RCA/MAPDA Working Together to Bring Awareness About the Danger of Leftover Prescription Drugs in the Home
With a raging opioid epidemic in the U.S. and millions of leftover prescription pills in our homes, we all have a duty to destroy and deactivate these unused medications in a safe and environmentally friendly way. Recovery Centers of America and Mothers Against Prescription Drug Abuse are teaming up to help this effort. RCA and MAPDA are providing special drug disposal pouches at various events in upcoming months.
Keeping highly addictive drugs in the medicine cabinet “just in case” is a dangerous practice. According to the Substance Abuse and Mental Health Services Administration (“SAMHSA”), more than half of individuals misusing prescription opioids bought, were given, or stole the prescription drugs from a friend or relative, often from the home medicine cabinet.
Additionally, improper disposal of unused and expired medications also damages our environment. Measurable amounts of antibiotics, antidepressants and medications used to treat diabetes, cholesterol and blood pressure have all been found in U.S. lakes and rivers.
According to the United States Drug Enforcement Agency (”DEA”), between 2006 and 2012, drug companies saturated our country’s pharmacies with over 76 billion oxycodone and hydrocone pills. Often, the opioid pills prescribed for post-surgical use are unused or expired but are kept in people’s homes. These drugs need to be deactivated and destroyed and then disposed of — not only to prevent misuse and addiction– but also because these extra pills create an environmental hazard. Flushing some of these pills down the toilet or sink and mixing with other substances like kitty litter do not meet the “non-retrievability” standard for safe disposal and can poison our water supply.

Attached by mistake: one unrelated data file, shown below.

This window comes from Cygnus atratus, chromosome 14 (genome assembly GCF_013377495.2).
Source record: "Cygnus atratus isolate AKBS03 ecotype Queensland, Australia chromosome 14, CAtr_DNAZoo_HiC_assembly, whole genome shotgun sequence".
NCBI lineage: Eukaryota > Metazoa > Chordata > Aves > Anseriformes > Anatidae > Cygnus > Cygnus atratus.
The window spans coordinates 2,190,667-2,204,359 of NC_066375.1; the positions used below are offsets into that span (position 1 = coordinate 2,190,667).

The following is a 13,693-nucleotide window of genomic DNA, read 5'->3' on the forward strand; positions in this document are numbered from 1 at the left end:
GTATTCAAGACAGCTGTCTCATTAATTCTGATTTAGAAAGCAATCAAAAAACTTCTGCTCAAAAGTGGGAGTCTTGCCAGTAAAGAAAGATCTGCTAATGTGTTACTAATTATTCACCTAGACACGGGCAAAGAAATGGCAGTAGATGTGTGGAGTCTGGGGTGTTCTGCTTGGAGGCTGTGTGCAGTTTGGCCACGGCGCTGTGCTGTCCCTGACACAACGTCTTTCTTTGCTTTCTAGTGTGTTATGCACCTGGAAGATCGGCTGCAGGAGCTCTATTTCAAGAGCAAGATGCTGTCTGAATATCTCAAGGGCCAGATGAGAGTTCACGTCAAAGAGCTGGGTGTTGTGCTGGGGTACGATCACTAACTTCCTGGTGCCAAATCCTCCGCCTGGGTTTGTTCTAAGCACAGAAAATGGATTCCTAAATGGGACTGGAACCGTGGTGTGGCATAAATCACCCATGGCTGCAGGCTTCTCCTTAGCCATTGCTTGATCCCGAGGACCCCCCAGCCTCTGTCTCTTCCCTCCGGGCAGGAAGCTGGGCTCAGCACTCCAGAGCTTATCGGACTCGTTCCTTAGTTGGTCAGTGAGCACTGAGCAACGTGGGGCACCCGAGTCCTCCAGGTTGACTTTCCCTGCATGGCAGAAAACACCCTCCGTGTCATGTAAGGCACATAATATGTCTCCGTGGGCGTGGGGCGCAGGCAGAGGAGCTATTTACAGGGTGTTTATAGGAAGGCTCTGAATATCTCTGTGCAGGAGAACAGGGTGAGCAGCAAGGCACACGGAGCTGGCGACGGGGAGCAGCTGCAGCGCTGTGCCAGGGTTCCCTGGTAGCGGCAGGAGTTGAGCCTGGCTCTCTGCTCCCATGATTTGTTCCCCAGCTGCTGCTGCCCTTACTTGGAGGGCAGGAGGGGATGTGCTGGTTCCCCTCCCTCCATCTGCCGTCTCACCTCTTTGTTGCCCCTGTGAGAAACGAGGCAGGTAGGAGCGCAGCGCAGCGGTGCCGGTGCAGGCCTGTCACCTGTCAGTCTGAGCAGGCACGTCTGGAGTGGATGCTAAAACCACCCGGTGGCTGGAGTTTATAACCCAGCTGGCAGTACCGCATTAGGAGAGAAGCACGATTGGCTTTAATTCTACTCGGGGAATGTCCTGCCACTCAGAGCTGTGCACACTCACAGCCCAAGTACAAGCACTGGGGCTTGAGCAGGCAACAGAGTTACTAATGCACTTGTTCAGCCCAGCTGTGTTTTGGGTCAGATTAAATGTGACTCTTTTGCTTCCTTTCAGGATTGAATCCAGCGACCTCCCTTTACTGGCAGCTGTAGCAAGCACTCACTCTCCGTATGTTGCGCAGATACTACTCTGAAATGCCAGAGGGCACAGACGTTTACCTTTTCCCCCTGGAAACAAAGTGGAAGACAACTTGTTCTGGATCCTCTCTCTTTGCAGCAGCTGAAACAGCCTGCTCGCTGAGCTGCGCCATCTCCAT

Many options exist locally, including local “dropoff” boxes provided by cities and first responders, so please contact your township for suggested methods of safe disposal of unwanted drugs.
Additionally, Recovery Centers of America and Mothers Against Prescription Drug Abuse (MAPDA) have partnered together to provide a limited supply of drug disposal pouches. Learn more about why these drug disposal bags are needed and how they work.
In a research letter in the new issue of JAMA Surgery, a team from the University of Michigan reports that providing special disposal bags doubled the percentage of patients who safely disposed of their unneeded opioids within six weeks of an operation
LET’S HELP PREVENT ADDICTION AND STOP POLLUTING THE ENVIRONMENT BY GETTING RID OF THE PILLS IN OUR MEDICINE CABINETS!